Hiring employees from Freely Associated States or even from the U.S. mainland would still not be enough. CNMI employers have in fact taken these steps and have found out that these are not viable solutions, according to Jim Arenovski, who addressed Saipan Chamber of Commerce members in yesterday’s monthly meeting at the Fiesta Resort & Spa’s Hibiscus Hall.
Arenovski, who operates Island Training Solutions, joined Delegate Gregorio Kilili C. Sablan (D-MP) and Gov. Ralph DLG Torres in speaking before the U.S. Senate Energy and Natural Resources Committee hearing in Washington, D.C. last week.
He was part of the CNMI delegation that testified in connection with House Resolution 339 or the NMI Economic Expansion Act that Sablan introduced in the U.S. House.
Island Training Solutions is the regional licensee for the American Hotel and Lodging Educational Institute that provides hospitality training and professional certification.
The U.S. Government Accountability Office is recommending that CNMI employers should recruit U.S. eligible workers from the Federated States of Micronesia (Chuuk, Kosrae, Pohnpei, and Yap), the Marshall Islands, and Palau.
“GAO said one of the solutions is you could go to FSM to pick up employees. Everybody in this room has done that. But we’re not talking about hundreds, only dozens. This is not a viable answer,” said Arenovski.
“It is an answer and you might find a few good accountants or some with good technical skills but, at the end of the day, that is not a solution.”
Hepointed out that Freely Associated States have a limited labor pool since they are also a small economy like the CNMI.
“Quite frankly, if you ever get the chance to talk to leaders from Kosrae, Pohnpei or Yap, they are somewhat resentful.”
“They are not happy that we come and take away their employees. They also have small economies of their own, like us here in the CNMI. This is not a viable answer and not a solution.”
Arenovski said that hiring and bringing in workers from the mainland is also tough. “We’ve gone to the U.S. to recruit people. Housing is an issue, our medical facilities are not top, and power is always at risk.”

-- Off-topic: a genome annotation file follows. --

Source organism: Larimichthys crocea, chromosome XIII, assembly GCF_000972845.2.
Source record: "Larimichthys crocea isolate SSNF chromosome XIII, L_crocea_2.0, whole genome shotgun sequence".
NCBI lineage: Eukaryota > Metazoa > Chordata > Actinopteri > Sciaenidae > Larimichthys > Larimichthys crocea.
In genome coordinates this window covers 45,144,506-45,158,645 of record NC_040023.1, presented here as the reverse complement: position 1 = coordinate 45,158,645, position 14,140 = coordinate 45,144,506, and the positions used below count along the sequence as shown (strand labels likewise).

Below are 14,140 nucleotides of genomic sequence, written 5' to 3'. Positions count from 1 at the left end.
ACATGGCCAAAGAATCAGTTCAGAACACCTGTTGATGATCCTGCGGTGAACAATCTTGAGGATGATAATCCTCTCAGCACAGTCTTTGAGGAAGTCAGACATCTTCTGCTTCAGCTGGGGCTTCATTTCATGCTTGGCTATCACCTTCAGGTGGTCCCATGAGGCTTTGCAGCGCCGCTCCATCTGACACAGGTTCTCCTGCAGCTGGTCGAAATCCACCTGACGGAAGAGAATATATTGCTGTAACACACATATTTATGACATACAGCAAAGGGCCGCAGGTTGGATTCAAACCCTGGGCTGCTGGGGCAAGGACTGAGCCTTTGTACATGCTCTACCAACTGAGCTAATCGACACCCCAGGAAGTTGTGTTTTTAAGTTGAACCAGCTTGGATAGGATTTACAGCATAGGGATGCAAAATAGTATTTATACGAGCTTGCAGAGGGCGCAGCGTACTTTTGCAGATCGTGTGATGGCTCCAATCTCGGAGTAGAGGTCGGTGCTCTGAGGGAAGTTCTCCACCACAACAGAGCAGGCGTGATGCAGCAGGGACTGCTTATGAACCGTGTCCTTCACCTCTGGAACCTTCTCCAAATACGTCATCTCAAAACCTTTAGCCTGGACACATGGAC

“And these are not great points to bring people to the CNMI. The Senate needs to understand this kind of thinking is not easy.”
He said the Senate committee also cited the CNMI’s minimum wage, which is not yet at the federal level of $7.25 per hour. “We’re getting to the federal level. Our economy is growing so our minimum wage is also going up.”
“The technical jobs here are in line with the mainland and there are many employers here that are paying above minimum wage. We are in a competition with each other and for the first time in a long time, we raised our minimum wages.”
SCC president Velma Palacios said they also provided a letter of support on Sablan’s H.R. 339 and at the same time submitted written testimony that details the progress of the business sector in following federal laws and the need of the foreign workforce.
“Our testimony discussed the progress we’ve managed to accomplish in hiring U.S. eligible workers, the increase in wages beyond what is mandated by law, our continued need for foreign workers due to the expansion of our economy and being able to sustain that growth.”
“We still need our foreign labor force for this growing economy. That is what we wanted to impress upon our federal government, that we still need some type of foreign workers’ assistance. We also addressed the struggles encountered in hiring locally or in bringing other U.S. eligible workers to our remote island,” added Palacios.
She said local businesses must maintain a high standard and ethics when it comes to employment procedures in order for the CNMI not to commit its past mistakes. “The associations of past wrongs have given the NMI an unfavorable reputation.”
“It has been difficult to change those opinions. Wrongdoings are being amplified and set as the accepted norm for our island, and it is up to us to run our businesses with the highest standards.”
H.R. 339 would raise the CNMI-Only Transitional Worker Nonimmigrant visa numerical cap for fiscal year 2017 by 2,002 to 15,000, it would increase the training fee being collected from $150 to $200, and it would permanently prohibit CW1 permits from being issued to construction workers, except for those that had already been issued before Oct. 1, 2015.